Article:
We are living in difficult times and nothing has happened so far to prove that in conducting his life as he did, that he was wrong. When the history of this country is read, particularly about his times and events of these times, coming generations will blame South Africa for having allowed an opportunity to pass to enable so noble a son to rescue his country from her throes.
There is no evidence that there is no willingness on the part of the majority of the powerful in South Africa to heed the screams of the dispossessed and the powerless. As Lord Acton said, ‘Power tends to corrupt and absolute power corrupts absolutely’. As a result the up and coming generations will get more and more difficult to convince that a non-violent change, is as Chief Luthuli believed, possible. On the contrary, when one looks at the South African scene, one is left in no doubt about the fact that violence is on the ascent and that the chances of a non-violent change are getting scantier by day.
Whatever catastrophe overtakes South Africa, whether it is now or in the distant future, South Africa will not escape the harsh judgement that things will have reached a bad pass, because what Chief Luthuli stood for was ignored at the price of political expediency.
He stands as evidence for Black patience, Black perseverance and for Black love of his fellow-human beings transcended all racial barriers.
We can still hear his voice now, and South Africa still has a chance to heed the message if she was not so blinded by self-interest and sheer White avarice.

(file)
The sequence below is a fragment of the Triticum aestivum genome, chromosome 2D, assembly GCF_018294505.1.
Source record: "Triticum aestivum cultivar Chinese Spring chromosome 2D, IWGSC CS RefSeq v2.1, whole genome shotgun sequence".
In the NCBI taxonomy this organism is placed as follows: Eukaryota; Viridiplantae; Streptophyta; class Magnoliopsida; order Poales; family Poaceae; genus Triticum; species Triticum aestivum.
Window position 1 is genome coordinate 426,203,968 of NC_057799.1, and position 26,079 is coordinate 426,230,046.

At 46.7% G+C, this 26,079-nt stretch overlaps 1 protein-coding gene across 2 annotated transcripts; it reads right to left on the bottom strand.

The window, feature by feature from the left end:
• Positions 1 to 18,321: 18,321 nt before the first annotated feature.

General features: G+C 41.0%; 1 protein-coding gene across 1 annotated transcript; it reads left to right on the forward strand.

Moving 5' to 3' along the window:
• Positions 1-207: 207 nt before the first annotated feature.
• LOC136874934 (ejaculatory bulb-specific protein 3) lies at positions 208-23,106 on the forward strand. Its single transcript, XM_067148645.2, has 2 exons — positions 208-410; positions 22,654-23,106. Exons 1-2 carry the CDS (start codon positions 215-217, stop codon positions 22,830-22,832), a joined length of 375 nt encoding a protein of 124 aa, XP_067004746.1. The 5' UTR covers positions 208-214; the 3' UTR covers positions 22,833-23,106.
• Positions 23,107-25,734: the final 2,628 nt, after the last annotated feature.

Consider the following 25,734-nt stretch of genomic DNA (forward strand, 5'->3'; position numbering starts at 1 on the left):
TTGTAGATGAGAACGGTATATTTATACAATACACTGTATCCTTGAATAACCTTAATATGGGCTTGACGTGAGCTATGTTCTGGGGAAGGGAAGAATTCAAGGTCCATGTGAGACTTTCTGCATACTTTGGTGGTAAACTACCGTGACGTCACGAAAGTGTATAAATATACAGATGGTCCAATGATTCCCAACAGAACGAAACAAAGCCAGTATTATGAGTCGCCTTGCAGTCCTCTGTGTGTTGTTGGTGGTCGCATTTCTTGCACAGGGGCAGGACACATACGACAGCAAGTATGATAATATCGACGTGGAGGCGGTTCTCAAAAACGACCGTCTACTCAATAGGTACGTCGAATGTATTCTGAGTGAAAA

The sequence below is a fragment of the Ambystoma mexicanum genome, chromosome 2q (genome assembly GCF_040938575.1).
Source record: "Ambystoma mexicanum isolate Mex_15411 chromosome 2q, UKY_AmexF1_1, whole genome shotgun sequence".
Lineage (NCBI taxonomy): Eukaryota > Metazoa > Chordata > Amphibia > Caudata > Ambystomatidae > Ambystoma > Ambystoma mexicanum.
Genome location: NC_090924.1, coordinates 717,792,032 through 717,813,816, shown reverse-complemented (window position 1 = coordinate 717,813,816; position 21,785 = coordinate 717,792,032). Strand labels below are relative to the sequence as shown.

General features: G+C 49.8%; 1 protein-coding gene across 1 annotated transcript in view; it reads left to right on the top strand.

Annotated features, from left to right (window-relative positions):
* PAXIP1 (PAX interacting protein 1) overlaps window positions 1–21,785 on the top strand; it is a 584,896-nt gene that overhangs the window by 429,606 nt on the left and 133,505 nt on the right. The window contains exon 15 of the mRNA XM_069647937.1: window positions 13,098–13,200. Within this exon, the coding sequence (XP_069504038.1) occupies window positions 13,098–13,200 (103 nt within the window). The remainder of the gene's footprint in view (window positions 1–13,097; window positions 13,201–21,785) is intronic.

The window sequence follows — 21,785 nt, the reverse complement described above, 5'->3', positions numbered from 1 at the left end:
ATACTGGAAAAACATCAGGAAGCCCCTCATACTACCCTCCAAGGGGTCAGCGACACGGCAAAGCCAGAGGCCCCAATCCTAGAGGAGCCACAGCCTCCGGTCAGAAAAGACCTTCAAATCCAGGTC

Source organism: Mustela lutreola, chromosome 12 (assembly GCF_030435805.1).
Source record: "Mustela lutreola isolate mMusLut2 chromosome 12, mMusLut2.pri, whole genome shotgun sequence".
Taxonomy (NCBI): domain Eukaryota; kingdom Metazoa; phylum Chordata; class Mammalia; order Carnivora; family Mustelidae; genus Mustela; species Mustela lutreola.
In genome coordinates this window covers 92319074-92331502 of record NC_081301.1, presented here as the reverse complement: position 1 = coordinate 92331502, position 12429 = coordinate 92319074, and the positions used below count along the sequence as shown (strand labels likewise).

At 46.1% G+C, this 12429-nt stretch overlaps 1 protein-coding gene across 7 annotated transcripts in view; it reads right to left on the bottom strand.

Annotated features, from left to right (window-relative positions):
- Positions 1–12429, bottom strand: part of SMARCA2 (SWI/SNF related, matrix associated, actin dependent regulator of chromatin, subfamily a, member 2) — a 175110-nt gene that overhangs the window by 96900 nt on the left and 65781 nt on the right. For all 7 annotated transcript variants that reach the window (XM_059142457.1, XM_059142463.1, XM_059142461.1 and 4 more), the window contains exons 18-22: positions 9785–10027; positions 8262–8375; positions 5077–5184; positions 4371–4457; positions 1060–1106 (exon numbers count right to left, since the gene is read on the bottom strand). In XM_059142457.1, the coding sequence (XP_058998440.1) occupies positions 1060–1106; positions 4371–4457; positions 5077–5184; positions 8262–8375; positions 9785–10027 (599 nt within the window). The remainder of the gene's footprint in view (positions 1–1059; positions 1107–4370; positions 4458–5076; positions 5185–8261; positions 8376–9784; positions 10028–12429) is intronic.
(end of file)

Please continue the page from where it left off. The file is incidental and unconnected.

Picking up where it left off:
What he stood for were fundamental truths, and focus on our attention today are those fundamental truths he stood for, even more than the tombstone we are gathered here to see unveiled. May this day serve to unveil once again, even if it is for the last time, those fundamental truths for which he stood, for in them only can we seek and find our salvation and freedom for all. For without this kind of freedom there will never be real freedom even for those who wield physical power in our land.
When we look at his whole life, we realise that what the late Mr Robert Kennedy meant when he said in 1966: ‘Moral courage is a rarer commodity than bravery in battle or great intelligence. Yet it is one essential, vital quality for those who seek to change a world which yields most painfully to change’.
Let us realise that if we find ourselves hemmed in by all sorts of barriers and edicts in South Africa, we can at least follow in Albert John Mvumbi Luthuli footsteps by having or cultivating moral courage such as he had in abundance.
INKOSI’SIKELEL’L AFRICA. FREEDOM IN OUR LIFETIME.